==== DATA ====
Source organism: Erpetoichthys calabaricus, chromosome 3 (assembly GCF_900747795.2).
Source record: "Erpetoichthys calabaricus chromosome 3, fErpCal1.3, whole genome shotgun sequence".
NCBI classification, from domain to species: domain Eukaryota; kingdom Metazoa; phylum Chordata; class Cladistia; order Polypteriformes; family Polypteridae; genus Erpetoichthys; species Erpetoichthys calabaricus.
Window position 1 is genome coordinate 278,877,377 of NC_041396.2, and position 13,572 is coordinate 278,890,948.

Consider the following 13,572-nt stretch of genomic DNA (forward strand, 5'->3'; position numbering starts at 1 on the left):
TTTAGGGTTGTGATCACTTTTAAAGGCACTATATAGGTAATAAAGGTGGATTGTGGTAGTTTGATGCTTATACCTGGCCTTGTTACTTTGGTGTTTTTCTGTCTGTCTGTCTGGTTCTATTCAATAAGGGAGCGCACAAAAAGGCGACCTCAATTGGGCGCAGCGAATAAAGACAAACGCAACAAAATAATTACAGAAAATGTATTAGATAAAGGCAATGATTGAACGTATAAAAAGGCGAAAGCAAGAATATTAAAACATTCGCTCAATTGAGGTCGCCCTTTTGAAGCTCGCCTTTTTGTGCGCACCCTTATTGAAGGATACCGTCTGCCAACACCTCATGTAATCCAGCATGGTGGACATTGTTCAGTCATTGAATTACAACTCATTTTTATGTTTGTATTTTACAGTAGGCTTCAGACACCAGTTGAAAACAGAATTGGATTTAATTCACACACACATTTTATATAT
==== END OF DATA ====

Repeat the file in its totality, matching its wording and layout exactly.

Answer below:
Source organism: Erpetoichthys calabaricus, chromosome 3 (assembly GCF_900747795.2).
Source record: "Erpetoichthys calabaricus chromosome 3, fErpCal1.3, whole genome shotgun sequence".
NCBI classification, from domain to species: domain Eukaryota; kingdom Metazoa; phylum Chordata; class Cladistia; order Polypteriformes; family Polypteridae; genus Erpetoichthys; species Erpetoichthys calabaricus.
Window position 1 is genome coordinate 278,877,377 of NC_041396.2, and position 13,572 is coordinate 278,890,948.

Consider the following 13,572-nt stretch of genomic DNA (forward strand, 5'->3'; position numbering starts at 1 on the left):
TTTAGGGTTGTGATCACTTTTAAAGGCACTATATAGGTAATAAAGGTGGATTGTGGTAGTTTGATGCTTATACCTGGCCTTGTTACTTTGGTGTTTTTCTGTCTGTCTGTCTGGTTCTATTCAATAAGGGAGCGCACAAAAAGGCGACCTCAATTGGGCGCAGCGAATAAAGACAAACGCAACAAAATAATTACAGAAAATGTATTAGATAAAGGCAATGATTGAACGTATAAAAAGGCGAAAGCAAGAATATTAAAACATTCGCTCAATTGAGGTCGCCCTTTTGAAGCTCGCCTTTTTGTGCGCACCCTTATTGAAGGATACCGTCTGCCAACACCTCATGTAATCCAGCATGGTGGACATTGTTCAGTCATTGAATTACAACTCATTTTTATGTTTGTATTTTACAGTAGGCTTCAGACACCAGTTGAAAACAGAATTGGATTTAATTCACACACACATTTTATATAT